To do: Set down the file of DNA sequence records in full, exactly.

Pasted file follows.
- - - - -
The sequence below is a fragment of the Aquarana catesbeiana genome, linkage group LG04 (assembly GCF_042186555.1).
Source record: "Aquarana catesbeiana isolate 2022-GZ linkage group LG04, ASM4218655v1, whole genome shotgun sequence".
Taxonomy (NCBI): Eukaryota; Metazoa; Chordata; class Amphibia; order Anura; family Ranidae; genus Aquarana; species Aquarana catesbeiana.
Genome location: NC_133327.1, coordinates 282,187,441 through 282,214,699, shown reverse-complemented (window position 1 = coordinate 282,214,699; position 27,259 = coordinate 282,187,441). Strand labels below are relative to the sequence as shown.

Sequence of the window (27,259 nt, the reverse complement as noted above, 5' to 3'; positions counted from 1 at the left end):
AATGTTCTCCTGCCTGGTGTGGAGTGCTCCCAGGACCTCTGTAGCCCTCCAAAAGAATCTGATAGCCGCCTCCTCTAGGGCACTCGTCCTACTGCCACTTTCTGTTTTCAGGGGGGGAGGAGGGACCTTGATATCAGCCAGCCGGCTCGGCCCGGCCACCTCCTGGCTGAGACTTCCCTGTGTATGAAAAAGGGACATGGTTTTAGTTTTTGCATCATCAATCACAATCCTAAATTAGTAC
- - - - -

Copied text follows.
The sequence below is a fragment of the Aquarana catesbeiana genome, linkage group LG04 (assembly GCF_042186555.1).
Source record: "Aquarana catesbeiana isolate 2022-GZ linkage group LG04, ASM4218655v1, whole genome shotgun sequence".
Taxonomy (NCBI): Eukaryota; Metazoa; Chordata; class Amphibia; order Anura; family Ranidae; genus Aquarana; species Aquarana catesbeiana.
Genome location: NC_133327.1, coordinates 282,187,441 through 282,214,699, shown reverse-complemented (window position 1 = coordinate 282,214,699; position 27,259 = coordinate 282,187,441). Strand labels below are relative to the sequence as shown.

Sequence of the window (27,259 nt, the reverse complement as noted above, 5' to 3'; positions counted from 1 at the left end):
AATGTTCTCCTGCCTGGTGTGGAGTGCTCCCAGGACCTCTGTAGCCCTCCAAAAGAATCTGATAGCCGCCTCCTCTAGGGCACTCGTCCTACTGCCACTTTCTGTTTTCAGGGGGGGAGGAGGGACCTTGATATCAGCCAGCCGGCTCGGCCCGGCCACCTCCTGGCTGAGACTTCCCTGTGTATGAAAAAGGGACATGGTTTTAGTTTTTGCATCATCAATCACAATCCTAAATTAGTAC